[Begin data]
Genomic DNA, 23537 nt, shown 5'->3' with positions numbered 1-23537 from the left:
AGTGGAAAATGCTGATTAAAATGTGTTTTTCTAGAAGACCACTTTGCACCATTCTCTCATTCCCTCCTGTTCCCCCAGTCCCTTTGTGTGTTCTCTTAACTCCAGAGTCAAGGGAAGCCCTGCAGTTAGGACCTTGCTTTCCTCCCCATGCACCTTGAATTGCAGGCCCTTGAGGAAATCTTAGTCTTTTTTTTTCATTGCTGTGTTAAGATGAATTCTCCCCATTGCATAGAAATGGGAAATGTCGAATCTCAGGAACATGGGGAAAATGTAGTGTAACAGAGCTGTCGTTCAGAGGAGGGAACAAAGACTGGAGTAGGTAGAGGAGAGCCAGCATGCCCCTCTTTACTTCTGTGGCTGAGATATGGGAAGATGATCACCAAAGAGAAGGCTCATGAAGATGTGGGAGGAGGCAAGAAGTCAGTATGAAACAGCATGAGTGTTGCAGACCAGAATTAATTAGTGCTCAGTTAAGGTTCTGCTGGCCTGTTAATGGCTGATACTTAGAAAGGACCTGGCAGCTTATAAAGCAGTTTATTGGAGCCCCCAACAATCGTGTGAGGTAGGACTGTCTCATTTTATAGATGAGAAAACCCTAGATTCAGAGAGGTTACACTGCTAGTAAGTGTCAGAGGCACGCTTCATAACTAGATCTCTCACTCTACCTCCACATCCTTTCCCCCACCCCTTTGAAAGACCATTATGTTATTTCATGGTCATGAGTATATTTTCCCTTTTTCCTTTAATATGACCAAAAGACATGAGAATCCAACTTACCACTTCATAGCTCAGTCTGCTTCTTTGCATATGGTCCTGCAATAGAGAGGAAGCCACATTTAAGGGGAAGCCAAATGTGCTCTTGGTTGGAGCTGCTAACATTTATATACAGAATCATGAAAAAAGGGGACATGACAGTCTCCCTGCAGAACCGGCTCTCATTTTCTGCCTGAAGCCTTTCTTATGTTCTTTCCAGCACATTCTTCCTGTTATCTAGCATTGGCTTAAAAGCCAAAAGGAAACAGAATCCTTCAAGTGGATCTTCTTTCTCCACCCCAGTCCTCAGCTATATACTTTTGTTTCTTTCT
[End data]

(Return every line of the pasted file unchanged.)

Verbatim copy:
Genomic DNA, 23537 nt, shown 5'->3' with positions numbered 1-23537 from the left:
AGTGGAAAATGCTGATTAAAATGTGTTTTTCTAGAAGACCACTTTGCACCATTCTCTCATTCCCTCCTGTTCCCCCAGTCCCTTTGTGTGTTCTCTTAACTCCAGAGTCAAGGGAAGCCCTGCAGTTAGGACCTTGCTTTCCTCCCCATGCACCTTGAATTGCAGGCCCTTGAGGAAATCTTAGTCTTTTTTTTTCATTGCTGTGTTAAGATGAATTCTCCCCATTGCATAGAAATGGGAAATGTCGAATCTCAGGAACATGGGGAAAATGTAGTGTAACAGAGCTGTCGTTCAGAGGAGGGAACAAAGACTGGAGTAGGTAGAGGAGAGCCAGCATGCCCCTCTTTACTTCTGTGGCTGAGATATGGGAAGATGATCACCAAAGAGAAGGCTCATGAAGATGTGGGAGGAGGCAAGAAGTCAGTATGAAACAGCATGAGTGTTGCAGACCAGAATTAATTAGTGCTCAGTTAAGGTTCTGCTGGCCTGTTAATGGCTGATACTTAGAAAGGACCTGGCAGCTTATAAAGCAGTTTATTGGAGCCCCCAACAATCGTGTGAGGTAGGACTGTCTCATTTTATAGATGAGAAAACCCTAGATTCAGAGAGGTTACACTGCTAGTAAGTGTCAGAGGCACGCTTCATAACTAGATCTCTCACTCTACCTCCACATCCTTTCCCCCACCCCTTTGAAAGACCATTATGTTATTTCATGGTCATGAGTATATTTTCCCTTTTTCCTTTAATATGACCAAAAGACATGAGAATCCAACTTACCACTTCATAGCTCAGTCTGCTTCTTTGCATATGGTCCTGCAATAGAGAGGAAGCCACATTTAAGGGGAAGCCAAATGTGCTCTTGGTTGGAGCTGCTAACATTTATATACAGAATCATGAAAAAAGGGGACATGACAGTCTCCCTGCAGAACCGGCTCTCATTTTCTGCCTGAAGCCTTTCTTATGTTCTTTCCAGCACATTCTTCCTGTTATCTAGCATTGGCTTAAAAGCCAAAAGGAAACAGAATCCTTCAAGTGGATCTTCTTTCTCCACCCCAGTCCTCAGCTATATACTTTTGTTTCTTTCT